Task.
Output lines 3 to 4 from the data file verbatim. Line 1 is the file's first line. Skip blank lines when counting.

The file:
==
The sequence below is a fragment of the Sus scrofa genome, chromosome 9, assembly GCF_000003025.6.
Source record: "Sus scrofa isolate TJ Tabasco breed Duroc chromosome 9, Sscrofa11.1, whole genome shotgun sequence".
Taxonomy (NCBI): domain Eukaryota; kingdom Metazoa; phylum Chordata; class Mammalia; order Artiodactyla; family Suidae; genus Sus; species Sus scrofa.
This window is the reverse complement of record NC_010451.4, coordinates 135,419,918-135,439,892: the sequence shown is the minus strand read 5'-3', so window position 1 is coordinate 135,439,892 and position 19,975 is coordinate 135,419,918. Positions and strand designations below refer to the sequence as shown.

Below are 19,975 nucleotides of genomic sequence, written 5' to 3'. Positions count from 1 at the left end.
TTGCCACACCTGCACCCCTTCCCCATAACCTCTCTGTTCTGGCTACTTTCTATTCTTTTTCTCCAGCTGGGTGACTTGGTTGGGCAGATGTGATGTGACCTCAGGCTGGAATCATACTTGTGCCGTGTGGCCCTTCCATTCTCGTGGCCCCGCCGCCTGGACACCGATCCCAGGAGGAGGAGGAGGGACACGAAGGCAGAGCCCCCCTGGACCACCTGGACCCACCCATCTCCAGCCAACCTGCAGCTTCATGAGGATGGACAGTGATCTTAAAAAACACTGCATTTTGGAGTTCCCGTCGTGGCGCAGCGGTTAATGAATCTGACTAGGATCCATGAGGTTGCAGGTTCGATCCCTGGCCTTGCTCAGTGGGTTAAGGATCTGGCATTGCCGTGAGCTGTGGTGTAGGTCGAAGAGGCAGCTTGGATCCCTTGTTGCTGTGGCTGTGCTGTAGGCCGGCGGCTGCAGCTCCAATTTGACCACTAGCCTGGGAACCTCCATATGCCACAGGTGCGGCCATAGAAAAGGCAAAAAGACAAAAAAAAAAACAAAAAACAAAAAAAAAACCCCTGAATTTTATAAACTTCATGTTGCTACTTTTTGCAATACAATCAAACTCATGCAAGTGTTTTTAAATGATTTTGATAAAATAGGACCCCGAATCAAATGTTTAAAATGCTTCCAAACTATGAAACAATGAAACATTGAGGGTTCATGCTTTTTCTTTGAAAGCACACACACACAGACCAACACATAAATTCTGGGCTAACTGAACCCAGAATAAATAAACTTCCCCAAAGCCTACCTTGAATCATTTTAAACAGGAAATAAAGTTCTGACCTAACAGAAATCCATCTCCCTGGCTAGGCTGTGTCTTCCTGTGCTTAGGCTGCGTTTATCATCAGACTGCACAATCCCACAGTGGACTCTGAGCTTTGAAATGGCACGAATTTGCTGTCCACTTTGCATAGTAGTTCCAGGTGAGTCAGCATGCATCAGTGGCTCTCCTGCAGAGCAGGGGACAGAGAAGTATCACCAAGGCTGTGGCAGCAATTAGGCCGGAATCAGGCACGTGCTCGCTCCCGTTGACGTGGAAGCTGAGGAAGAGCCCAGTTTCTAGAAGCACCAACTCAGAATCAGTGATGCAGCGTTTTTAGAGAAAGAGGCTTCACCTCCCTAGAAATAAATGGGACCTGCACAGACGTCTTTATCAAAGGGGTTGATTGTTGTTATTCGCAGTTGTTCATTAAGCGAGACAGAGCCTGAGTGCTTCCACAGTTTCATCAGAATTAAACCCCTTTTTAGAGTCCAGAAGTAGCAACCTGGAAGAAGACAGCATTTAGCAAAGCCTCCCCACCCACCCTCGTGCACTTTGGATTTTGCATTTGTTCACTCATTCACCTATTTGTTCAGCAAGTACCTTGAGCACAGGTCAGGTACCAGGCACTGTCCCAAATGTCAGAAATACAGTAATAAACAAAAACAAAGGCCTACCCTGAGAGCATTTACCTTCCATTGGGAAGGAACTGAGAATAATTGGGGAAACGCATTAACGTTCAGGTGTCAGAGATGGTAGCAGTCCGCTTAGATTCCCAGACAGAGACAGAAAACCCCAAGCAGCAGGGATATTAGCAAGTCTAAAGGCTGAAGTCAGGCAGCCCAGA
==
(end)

Taxonomy (NCBI): domain Eukaryota; kingdom Metazoa; phylum Chordata; class Mammalia; order Artiodactyla; family Suidae; genus Sus; species Sus scrofa.
This window is the reverse complement of record NC_010451.4, coordinates 135,419,918-135,439,892: the sequence shown is the minus strand read 5'-3', so window position 1 is coordinate 135,439,892 and position 19,975 is coordinate 135,419,918. Positions and strand designations below refer to the sequence as shown.